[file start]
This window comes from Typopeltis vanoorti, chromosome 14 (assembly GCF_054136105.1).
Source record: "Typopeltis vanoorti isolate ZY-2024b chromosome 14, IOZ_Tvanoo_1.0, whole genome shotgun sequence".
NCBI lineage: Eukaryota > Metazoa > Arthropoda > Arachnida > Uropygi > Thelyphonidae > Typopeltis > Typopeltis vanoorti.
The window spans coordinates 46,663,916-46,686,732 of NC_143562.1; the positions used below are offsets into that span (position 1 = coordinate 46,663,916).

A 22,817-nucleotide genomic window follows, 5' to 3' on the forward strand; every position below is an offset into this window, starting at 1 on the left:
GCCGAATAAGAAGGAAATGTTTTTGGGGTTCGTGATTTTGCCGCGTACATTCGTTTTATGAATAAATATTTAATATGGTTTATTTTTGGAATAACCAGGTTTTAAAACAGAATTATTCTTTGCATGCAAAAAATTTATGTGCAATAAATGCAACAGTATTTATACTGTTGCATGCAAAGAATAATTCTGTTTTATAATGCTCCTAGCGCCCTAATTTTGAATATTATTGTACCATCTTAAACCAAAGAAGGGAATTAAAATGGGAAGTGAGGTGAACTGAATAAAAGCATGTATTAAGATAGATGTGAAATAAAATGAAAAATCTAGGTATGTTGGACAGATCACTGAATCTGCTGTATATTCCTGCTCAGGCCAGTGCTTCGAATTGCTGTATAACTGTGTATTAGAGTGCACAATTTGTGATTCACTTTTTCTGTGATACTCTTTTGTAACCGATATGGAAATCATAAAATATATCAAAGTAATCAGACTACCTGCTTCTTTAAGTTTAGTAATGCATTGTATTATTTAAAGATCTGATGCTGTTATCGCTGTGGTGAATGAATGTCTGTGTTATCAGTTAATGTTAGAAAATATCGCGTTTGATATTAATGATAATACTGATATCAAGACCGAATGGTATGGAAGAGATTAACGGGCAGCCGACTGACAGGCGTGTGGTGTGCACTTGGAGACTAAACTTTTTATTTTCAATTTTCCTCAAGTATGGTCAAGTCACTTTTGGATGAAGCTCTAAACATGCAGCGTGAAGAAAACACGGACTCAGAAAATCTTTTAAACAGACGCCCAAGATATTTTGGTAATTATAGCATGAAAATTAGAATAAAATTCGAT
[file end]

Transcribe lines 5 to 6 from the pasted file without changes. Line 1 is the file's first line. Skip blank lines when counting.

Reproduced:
A 22,817-nucleotide genomic window follows, 5' to 3' on the forward strand; every position below is an offset into this window, starting at 1 on the left:
GCCGAATAAGAAGGAAATGTTTTTGGGGTTCGTGATTTTGCCGCGTACATTCGTTTTATGAATAAATATTTAATATGGTTTATTTTTGGAATAACCAGGTTTTAAAACAGAATTATTCTTTGCATGCAAAAAATTTATGTGCAATAAATGCAACAGTATTTATACTGTTGCATGCAAAGAATAATTCTGTTTTATAATGCTCCTAGCGCCCTAATTTTGAATATTATTGTACCATCTTAAACCAAAGAAGGGAATTAAAATGGGAAGTGAGGTGAACTGAATAAAAGCATGTATTAAGATAGATGTGAAATAAAATGAAAAATCTAGGTATGTTGGACAGATCACTGAATCTGCTGTATATTCCTGCTCAGGCCAGTGCTTCGAATTGCTGTATAACTGTGTATTAGAGTGCACAATTTGTGATTCACTTTTTCTGTGATACTCTTTTGTAACCGATATGGAAATCATAAAATATATCAAAGTAATCAGACTACCTGCTTCTTTAAGTTTAGTAATGCATTGTATTATTTAAAGATCTGATGCTGTTATCGCTGTGGTGAATGAATGTCTGTGTTATCAGTTAATGTTAGAAAATATCGCGTTTGATATTAATGATAATACTGATATCAAGACCGAATGGTATGGAAGAGATTAACGGGCAGCCGACTGACAGGCGTGTGGTGTGCACTTGGAGACTAAACTTTTTATTTTCAATTTTCCTCAAGTATGGTCAAGTCACTTTTGGATGAAGCTCTAAACATGCAGCGTGAAGAAAACACGGACTCAGAAAATCTTTTAAACAGACGCCCAAGATATTTTGGTAATTATAGCATGAAAATTAGAATAAAATTCGAT